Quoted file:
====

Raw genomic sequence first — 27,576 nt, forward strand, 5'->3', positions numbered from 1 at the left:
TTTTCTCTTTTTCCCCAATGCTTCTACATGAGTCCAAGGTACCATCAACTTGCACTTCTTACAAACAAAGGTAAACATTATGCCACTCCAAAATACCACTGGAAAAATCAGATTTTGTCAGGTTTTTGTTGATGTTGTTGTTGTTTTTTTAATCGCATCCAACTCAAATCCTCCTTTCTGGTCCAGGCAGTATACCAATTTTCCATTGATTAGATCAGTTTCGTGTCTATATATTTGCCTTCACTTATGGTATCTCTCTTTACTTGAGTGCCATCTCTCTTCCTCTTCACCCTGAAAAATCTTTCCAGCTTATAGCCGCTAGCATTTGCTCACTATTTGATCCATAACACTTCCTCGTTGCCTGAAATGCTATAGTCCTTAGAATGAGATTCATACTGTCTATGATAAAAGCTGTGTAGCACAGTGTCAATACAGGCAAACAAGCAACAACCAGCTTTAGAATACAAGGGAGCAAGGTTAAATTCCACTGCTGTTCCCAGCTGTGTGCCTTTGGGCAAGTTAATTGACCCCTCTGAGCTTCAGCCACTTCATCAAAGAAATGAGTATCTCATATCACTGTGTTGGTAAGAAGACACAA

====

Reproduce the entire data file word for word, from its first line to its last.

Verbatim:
Raw genomic sequence first — 27,576 nt, forward strand, 5'->3', positions numbered from 1 at the left:
TTTTCTCTTTTTCCCCAATGCTTCTACATGAGTCCAAGGTACCATCAACTTGCACTTCTTACAAACAAAGGTAAACATTATGCCACTCCAAAATACCACTGGAAAAATCAGATTTTGTCAGGTTTTTGTTGATGTTGTTGTTGTTTTTTTAATCGCATCCAACTCAAATCCTCCTTTCTGGTCCAGGCAGTATACCAATTTTCCATTGATTAGATCAGTTTCGTGTCTATATATTTGCCTTCACTTATGGTATCTCTCTTTACTTGAGTGCCATCTCTCTTCCTCTTCACCCTGAAAAATCTTTCCAGCTTATAGCCGCTAGCATTTGCTCACTATTTGATCCATAACACTTCCTCGTTGCCTGAAATGCTATAGTCCTTAGAATGAGATTCATACTGTCTATGATAAAAGCTGTGTAGCACAGTGTCAATACAGGCAAACAAGCAACAACCAGCTTTAGAATACAAGGGAGCAAGGTTAAATTCCACTGCTGTTCCCAGCTGTGTGCCTTTGGGCAAGTTAATTGACCCCTCTGAGCTTCAGCCACTTCATCAAAGAAATGAGTATCTCATATCACTGTGTTGGTAAGAAGACACAA